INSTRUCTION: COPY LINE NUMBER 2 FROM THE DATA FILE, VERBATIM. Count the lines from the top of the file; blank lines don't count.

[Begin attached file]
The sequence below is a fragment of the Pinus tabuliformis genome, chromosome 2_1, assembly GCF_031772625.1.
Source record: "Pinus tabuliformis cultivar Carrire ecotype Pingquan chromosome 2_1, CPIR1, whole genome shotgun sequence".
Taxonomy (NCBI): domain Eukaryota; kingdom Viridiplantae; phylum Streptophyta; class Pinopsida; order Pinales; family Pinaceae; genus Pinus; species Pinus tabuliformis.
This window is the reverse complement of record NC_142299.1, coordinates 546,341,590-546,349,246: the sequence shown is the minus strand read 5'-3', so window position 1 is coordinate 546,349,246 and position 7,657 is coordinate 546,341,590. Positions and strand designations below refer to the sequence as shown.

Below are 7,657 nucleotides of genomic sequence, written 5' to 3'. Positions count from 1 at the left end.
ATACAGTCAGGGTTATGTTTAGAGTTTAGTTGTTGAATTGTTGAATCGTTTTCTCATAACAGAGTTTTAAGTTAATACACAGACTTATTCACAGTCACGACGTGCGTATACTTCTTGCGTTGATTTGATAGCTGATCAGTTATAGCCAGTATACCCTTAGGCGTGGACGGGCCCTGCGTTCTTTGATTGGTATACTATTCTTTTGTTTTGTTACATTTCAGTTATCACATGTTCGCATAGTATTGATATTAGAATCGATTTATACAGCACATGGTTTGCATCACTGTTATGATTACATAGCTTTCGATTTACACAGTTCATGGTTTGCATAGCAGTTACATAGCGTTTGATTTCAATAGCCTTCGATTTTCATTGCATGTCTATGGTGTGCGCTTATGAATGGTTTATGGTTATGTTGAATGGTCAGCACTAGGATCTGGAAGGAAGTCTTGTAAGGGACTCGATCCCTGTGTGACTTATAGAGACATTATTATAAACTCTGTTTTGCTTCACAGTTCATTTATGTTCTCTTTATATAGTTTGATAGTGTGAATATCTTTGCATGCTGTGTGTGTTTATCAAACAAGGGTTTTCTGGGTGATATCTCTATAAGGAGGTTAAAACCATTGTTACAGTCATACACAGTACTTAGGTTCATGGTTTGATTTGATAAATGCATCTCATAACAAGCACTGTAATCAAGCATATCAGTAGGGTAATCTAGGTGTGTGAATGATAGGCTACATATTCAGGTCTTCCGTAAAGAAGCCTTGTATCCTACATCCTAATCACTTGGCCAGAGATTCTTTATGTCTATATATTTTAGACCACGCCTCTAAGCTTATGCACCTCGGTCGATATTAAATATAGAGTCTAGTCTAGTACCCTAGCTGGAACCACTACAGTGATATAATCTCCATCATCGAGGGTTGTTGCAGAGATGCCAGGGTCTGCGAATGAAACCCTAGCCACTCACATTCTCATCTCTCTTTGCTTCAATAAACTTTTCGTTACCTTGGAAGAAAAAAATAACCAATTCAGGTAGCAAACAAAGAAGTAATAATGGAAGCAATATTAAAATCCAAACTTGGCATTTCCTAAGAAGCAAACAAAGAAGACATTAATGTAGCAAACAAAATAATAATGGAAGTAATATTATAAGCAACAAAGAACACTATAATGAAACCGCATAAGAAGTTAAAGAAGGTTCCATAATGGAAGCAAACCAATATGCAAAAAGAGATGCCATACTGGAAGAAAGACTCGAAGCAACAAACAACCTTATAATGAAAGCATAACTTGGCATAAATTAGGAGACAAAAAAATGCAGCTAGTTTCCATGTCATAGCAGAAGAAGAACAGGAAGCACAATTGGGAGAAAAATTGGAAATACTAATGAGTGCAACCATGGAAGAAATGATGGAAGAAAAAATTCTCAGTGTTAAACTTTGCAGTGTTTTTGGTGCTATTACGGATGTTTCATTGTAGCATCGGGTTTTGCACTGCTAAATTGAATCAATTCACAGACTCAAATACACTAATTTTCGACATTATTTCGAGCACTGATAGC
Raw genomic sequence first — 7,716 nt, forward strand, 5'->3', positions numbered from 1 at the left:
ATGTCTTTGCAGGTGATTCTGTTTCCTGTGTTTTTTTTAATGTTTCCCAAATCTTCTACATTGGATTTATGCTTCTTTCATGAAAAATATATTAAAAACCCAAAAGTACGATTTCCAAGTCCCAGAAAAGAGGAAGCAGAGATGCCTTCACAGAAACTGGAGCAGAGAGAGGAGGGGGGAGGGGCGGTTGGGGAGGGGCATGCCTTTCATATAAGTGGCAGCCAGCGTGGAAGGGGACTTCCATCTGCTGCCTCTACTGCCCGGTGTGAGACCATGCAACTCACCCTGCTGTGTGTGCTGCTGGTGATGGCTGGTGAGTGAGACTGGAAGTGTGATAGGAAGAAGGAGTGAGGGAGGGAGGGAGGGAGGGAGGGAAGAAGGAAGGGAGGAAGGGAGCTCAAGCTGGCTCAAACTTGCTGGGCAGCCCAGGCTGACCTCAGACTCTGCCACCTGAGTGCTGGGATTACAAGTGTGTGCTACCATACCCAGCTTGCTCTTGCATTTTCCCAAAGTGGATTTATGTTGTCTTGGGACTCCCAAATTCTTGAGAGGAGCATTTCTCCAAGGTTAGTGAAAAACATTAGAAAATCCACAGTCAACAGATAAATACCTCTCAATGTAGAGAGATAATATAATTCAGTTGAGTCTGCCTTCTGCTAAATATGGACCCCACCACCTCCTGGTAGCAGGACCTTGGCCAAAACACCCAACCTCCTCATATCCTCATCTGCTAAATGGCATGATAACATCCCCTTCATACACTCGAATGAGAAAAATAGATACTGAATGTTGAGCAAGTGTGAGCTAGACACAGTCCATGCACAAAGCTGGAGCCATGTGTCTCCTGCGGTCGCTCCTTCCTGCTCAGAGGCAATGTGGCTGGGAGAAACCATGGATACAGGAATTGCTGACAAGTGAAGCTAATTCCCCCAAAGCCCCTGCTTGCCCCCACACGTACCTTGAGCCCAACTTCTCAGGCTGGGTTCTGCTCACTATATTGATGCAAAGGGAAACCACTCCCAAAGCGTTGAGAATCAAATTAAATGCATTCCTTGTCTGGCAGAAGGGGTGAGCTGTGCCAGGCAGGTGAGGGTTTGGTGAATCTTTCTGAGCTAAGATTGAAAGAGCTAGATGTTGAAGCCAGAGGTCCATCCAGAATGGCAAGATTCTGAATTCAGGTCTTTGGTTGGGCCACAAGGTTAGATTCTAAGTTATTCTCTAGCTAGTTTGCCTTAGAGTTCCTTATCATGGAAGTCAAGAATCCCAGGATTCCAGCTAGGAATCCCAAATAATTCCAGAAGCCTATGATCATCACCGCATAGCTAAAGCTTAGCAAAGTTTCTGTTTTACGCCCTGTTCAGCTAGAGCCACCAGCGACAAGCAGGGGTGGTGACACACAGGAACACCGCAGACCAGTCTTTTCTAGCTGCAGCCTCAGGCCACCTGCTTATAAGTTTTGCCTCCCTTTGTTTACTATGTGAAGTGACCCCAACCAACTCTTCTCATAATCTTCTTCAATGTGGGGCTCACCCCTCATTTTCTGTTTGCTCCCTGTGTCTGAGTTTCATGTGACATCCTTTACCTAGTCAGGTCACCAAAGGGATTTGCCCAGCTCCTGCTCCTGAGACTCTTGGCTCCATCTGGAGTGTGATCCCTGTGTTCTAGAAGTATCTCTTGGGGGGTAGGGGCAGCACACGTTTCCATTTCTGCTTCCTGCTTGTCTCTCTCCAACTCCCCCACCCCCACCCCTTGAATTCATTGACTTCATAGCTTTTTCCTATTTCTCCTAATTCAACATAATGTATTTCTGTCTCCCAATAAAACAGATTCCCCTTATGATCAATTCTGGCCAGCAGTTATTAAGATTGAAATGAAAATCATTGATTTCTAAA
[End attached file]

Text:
Source record: "Pinus tabuliformis cultivar Carrire ecotype Pingquan chromosome 2_1, CPIR1, whole genome shotgun sequence".